and benefits of existing policy and to reconsider sentencing,
enforcement practices and existing efforts to reform offenders
in an effort to reduce the huge growth in the criminal justice
budget. The Committee extensively rehearsed the strong fiscal
reasons for tackling re-offending more effectively and concluded
that any new Government could not continue to allow the resources
needed for probation, and wider community rehabilitative provision,
to be diverted into the spiralling costs of imprisonment.
8. The Report concluded that:
- There should be significant
strengthening of community rehabilitative provision to enable
probation to focus on the management of high risk offenders. The
underlying needs of many persistent offenders who cause the most
problems to local communities could be managed more coherently
in the community. Prison resources could then be focused on higher
risk offenders and, when they left custody, there would be better
community provision for resettlement. All of which would improve
effectiveness in reducing re-offending, improve public safety
and reduce the prison population.
- The lack of probation staff
at a senior level in NOMS suggested a lack of advocacy on behalf
of probation for better resources. There was no evidence to suggest
that bringing together prisons and probation had yet had a positive
impact; in fact the available evidence on the financial outcomes
of the merger pointed to the contrary.
- There was a very strong financial
case for investing substantial resources in more preventative
work with: former offenders; those with drug and alcohol problems;
people with mental ill-health; and young people on the outskirts
of the criminal justice system or those who had been in custody.
- Punishment provided no assurance
of preventing further crimes, and if other purposes, including
reform and rehabilitation and reparation to victims, were given
higher priority, sentencing could make a much more significant
contribution to reducing re-offending, to helping victims recover
from those crimes that had taken place and to improving the safety
- The overall system seemed to
treat prison as a 'free commodity'even if not acknowledged
as suchwhile other interventions, for example by local
authorities and health trusts with their obligations to deal with
problem communities, families and individuals, were subject to
budgetary constraints and might not be available as an option
for the courts to deploy.
- The Government should go much
further in reducing the numbers of entrants and re-entrants to
the criminal justice system. More emphasis must be placed on ensuring
that the criminal justice system is effective in reducing re-offending,
diverting people into appropriate support and embracing wider
shared responsibility for reducing offending by tackling underlying
causes within local communities and by early intervention in the
lives of those who are in danger of falling into criminality from
an early age.
- Resources must be shifted into
targeting the reduction of re-offending on a much broader scale,
taking a whole systems approach, which applied the best available
research evidence to determine the most appropriate allocation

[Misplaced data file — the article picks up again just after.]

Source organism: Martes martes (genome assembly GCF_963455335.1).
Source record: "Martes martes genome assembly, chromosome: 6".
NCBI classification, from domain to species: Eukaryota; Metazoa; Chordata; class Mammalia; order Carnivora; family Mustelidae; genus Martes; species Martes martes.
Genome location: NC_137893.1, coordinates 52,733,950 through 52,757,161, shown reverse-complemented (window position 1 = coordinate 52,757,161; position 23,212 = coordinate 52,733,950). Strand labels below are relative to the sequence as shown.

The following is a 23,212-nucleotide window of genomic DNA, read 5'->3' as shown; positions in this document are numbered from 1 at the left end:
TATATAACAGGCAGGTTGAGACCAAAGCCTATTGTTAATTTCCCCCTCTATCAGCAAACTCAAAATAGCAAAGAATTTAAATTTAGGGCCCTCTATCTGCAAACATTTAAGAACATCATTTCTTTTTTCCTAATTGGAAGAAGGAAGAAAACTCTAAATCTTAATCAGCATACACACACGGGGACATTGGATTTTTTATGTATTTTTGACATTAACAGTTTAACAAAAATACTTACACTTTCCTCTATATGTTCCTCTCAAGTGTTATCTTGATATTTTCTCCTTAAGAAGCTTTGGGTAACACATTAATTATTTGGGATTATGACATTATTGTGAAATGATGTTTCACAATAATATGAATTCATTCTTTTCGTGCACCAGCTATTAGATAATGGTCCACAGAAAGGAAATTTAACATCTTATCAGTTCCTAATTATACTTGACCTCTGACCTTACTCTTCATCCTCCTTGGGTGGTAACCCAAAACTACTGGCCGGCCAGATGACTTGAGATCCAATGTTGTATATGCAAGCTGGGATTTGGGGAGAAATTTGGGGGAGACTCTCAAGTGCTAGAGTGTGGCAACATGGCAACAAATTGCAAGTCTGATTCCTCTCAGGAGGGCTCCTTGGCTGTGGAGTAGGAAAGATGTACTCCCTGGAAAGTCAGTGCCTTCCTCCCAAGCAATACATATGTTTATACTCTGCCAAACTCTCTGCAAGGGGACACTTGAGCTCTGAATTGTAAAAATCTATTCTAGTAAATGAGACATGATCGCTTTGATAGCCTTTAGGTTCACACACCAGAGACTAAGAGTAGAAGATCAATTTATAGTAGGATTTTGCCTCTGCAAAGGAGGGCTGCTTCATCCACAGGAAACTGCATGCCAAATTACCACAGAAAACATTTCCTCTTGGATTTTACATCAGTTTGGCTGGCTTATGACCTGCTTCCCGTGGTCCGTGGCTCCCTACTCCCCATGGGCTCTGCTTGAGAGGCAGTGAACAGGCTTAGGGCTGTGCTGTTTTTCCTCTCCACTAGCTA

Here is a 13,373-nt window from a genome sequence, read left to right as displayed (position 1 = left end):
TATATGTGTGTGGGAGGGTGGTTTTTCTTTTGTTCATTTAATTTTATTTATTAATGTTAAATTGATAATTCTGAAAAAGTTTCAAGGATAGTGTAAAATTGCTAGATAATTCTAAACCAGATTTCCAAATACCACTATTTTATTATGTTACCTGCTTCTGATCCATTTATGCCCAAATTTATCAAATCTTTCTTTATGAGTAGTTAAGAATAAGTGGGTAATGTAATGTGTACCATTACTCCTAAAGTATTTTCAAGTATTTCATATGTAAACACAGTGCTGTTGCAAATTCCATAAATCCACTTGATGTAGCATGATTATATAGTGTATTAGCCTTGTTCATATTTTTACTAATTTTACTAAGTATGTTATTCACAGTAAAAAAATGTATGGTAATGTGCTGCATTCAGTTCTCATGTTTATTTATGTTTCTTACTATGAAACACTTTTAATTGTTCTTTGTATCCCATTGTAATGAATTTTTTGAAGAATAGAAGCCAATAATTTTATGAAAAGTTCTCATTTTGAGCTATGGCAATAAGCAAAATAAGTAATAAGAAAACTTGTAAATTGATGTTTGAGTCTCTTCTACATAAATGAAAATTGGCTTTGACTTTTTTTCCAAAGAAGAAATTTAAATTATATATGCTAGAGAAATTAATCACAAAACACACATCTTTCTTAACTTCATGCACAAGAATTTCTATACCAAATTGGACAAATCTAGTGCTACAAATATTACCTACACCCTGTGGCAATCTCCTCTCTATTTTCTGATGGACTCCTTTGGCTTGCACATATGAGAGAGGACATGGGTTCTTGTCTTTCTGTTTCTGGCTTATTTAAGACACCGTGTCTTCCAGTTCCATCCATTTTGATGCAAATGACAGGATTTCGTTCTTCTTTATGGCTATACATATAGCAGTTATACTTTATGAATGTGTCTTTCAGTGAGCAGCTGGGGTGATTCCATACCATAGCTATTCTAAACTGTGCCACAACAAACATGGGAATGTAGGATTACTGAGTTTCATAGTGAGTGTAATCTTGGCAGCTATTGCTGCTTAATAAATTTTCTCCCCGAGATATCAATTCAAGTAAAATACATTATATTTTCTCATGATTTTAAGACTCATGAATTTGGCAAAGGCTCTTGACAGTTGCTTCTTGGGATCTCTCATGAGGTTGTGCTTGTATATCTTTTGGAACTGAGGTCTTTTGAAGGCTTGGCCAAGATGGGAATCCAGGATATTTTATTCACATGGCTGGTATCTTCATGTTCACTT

of resources both between prisons and probation and outwith the
criminal justice system.
9. The current Government appears to have accepted
much of the Committee's analysis and we consider in this Report
some elements of the strategy outlined in the green paper Breaking
the Cycle, published in December 2010, that seeks to control
the use of custody by placing a greater focus on reducing re-offending
and policies that are most likely to prevent existing offenders
from creating more victims. In particular we focus on the proposed
new arrangements for commissioning probation services, reforms
to strengthen community sentences and the Government's pledge
to provide frontline professionals with: greater discretion in
how they manage offenders; fewer targets for providers; and less
prescription in the way that different agencies work together.
The Government wishes to introduce a 'rehabilitation revolution'
that will pay independent providers and existing probation trusts
to reduce reoffending, paid for by the savings this new approach
could generate within the criminal justice system.
10. Following the publication of the green paper
we issued a further call for evidence on relevant proposals:
- What are the relative merits
of payment by results and place-based budgeting models as means
to encourage local statutory partnerships and other agencies to
reduce re-offending? What can be learnt from the implementation
of payment by results models in health and welfare reform? What
results should determine payment in applying such a model to criminal
- What freedoms would probation
trusts like to have to enable them to manage offenders and reduce
re-offending more effectively?
- The Government proposes a lead
provider model and suggests that commissioning for the delivery
and enforcement of sentences and for efforts to reduce re-offending
will not be separated. What is the appropriate role for probation
in such a model?
11. As we concluded this inquiry the Government
issued its response to the consultation on the green paper. In
that response, the Secretary of State said that "community
sentences have not won public confidence as a punishment"